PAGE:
Blockchains are known for their security and immutability, which are positive traits most of the time. However, when it comes to updates and changes, blockchains are not the most flexible. Despite that, there is a way to implement upgrades and new rules, namely by a hard, or soft fork—let’s see what these two mean exactly.
Blockchain forks are vital elements of all crypto ecosystems, as they have the potential to rejuvenate entire networks and make them better overall. The usual reason behind blockchain forks is simply the need for a major upgrade or mechanism change, just like conventional applications’ regular updates.
Forks in crypto work uniquely, that is, they create entirely new blockchains. The reason for that is the immutability of blockchains; not even developers can change its predetermined rules, meaning they need to abandon it outright, and create a new version of it with the updated guidelines. To ensure that the data stored on the old version is not lost, the new blockchain is directly connected to it, albeit in a special way that is not necessary to discuss in this article.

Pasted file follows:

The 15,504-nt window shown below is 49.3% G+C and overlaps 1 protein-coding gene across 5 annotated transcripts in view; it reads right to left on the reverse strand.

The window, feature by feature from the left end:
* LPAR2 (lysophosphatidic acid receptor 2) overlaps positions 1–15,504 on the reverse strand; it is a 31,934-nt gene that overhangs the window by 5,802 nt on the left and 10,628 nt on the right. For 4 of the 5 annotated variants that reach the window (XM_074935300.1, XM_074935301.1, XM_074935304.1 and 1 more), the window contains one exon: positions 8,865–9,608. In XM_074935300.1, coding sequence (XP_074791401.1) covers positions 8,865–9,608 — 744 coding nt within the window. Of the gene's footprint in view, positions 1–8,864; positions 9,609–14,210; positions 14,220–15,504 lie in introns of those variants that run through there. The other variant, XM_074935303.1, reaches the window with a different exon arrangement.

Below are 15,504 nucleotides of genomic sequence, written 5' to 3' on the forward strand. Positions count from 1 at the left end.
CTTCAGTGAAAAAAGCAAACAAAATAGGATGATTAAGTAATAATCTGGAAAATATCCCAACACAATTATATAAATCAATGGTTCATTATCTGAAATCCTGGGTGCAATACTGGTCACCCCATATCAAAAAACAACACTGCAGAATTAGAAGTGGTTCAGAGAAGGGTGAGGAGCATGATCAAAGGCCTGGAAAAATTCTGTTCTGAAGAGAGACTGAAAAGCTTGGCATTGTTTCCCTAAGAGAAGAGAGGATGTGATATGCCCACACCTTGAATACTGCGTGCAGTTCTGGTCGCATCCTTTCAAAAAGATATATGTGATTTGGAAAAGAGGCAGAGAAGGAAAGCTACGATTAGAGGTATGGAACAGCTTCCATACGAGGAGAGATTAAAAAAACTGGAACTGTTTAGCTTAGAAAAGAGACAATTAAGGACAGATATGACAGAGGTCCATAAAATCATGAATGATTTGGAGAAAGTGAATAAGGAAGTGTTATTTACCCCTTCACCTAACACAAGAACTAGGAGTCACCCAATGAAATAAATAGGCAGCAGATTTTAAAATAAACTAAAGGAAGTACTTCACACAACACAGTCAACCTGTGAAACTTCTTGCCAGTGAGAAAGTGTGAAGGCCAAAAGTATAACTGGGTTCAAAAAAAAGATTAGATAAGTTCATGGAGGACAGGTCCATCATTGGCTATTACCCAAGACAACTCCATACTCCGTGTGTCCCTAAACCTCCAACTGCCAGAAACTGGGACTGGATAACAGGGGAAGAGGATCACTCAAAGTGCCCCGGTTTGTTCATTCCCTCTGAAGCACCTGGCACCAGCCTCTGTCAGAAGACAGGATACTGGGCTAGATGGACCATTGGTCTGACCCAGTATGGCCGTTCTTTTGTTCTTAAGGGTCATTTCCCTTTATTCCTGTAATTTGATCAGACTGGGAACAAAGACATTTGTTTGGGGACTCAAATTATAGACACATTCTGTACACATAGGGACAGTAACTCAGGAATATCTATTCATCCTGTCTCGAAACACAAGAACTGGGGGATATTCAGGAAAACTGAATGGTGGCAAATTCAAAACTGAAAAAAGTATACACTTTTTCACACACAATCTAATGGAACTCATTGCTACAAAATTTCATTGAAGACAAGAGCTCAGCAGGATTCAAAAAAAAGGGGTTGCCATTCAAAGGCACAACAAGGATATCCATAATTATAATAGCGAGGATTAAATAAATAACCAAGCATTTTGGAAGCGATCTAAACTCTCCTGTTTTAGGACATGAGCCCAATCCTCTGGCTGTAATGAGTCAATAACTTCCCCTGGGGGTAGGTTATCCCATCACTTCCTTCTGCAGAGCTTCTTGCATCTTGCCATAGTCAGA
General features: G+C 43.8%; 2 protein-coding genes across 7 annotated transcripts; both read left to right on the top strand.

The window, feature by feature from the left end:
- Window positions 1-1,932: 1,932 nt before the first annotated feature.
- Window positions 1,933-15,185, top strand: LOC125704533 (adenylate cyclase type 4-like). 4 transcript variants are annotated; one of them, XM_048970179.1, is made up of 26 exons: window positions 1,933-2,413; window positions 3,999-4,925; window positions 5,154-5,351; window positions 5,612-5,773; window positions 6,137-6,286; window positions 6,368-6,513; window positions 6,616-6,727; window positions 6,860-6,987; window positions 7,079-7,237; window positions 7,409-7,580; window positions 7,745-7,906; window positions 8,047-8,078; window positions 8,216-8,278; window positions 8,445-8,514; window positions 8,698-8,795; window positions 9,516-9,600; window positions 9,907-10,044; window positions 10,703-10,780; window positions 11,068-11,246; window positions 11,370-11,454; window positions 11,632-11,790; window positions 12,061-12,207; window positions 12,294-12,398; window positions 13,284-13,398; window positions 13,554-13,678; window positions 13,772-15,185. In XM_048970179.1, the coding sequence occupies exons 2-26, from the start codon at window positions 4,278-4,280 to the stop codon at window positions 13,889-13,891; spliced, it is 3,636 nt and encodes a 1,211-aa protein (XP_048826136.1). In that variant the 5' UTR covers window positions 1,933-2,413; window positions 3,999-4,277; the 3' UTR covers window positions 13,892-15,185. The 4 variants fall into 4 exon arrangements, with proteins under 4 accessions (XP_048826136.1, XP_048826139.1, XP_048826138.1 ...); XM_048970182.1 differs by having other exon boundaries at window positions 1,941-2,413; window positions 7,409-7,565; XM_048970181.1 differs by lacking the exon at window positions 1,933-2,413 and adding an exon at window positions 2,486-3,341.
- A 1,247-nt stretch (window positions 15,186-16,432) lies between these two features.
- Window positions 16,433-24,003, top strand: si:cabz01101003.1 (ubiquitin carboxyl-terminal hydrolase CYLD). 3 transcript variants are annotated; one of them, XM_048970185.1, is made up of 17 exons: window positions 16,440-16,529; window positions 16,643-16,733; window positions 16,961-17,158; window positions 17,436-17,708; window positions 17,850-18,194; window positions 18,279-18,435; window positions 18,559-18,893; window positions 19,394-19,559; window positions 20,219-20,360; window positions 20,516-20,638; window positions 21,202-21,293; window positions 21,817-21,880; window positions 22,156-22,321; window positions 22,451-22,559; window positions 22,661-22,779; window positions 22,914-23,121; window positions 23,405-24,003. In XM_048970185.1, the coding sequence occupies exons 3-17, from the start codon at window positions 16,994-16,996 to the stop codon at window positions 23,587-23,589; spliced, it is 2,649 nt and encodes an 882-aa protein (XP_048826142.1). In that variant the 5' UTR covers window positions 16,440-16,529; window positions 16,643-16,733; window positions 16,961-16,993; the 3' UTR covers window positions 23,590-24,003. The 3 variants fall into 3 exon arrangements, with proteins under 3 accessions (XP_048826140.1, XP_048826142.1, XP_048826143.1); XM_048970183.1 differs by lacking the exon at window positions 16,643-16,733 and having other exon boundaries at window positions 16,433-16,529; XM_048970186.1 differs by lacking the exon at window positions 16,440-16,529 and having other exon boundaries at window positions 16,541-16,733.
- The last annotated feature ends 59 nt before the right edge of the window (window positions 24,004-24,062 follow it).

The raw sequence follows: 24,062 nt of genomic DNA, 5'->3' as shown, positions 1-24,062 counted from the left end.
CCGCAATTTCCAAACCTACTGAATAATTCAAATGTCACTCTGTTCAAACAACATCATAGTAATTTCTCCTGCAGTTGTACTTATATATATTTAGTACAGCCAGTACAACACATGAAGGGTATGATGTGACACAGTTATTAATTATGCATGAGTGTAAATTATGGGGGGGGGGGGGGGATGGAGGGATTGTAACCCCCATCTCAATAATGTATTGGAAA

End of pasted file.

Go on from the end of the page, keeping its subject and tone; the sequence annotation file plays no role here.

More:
A hard fork in the world of crypto is an update of a blockchain that only part of the community accepted and implemented. This means that while there is a new blockchain created, the old version also continues to run as before with those participants who didn’t want the fork in the first place. The new chain, however, is now handled by only those who agreed to abandon the old, and support the updated rules. Examples of hard forks in crypto could be Bitcoin Cash (forked from Bitcoin), Bitcoin SV (forked from Bitcoin Cash) and Litecoin (forked from Bitcoin).
A soft fork in the crypto world is a similar phenomenon as a hard fork, but with key differences. A soft fork also creates a brand-new blockchain with a fresh set of rules. However, contrary to a hard fork where the old chain continues to run, a soft fork means the entire network unanimously agrees on an update, thus the old chain is fully abandoned and discontinued. Soft forks are much more common than hard forks, as they are simple updates of networks, rather than opinion splits that create two separate ecosystems. Soft fork examples in the crypto world are plentiful, such as most of the Ethereum updates.
Hard and soft forks are crucial elements of every blockchain network that wants to keep up with the most recent advancements by updating itself. Be it the creation of two, continuously functional ecosystems, or just one additional, but upgraded blockchain, forks are the only way to implement changes to otherwise fully immutable systems, which goes on to demonstrate the true power and safety of this technology.
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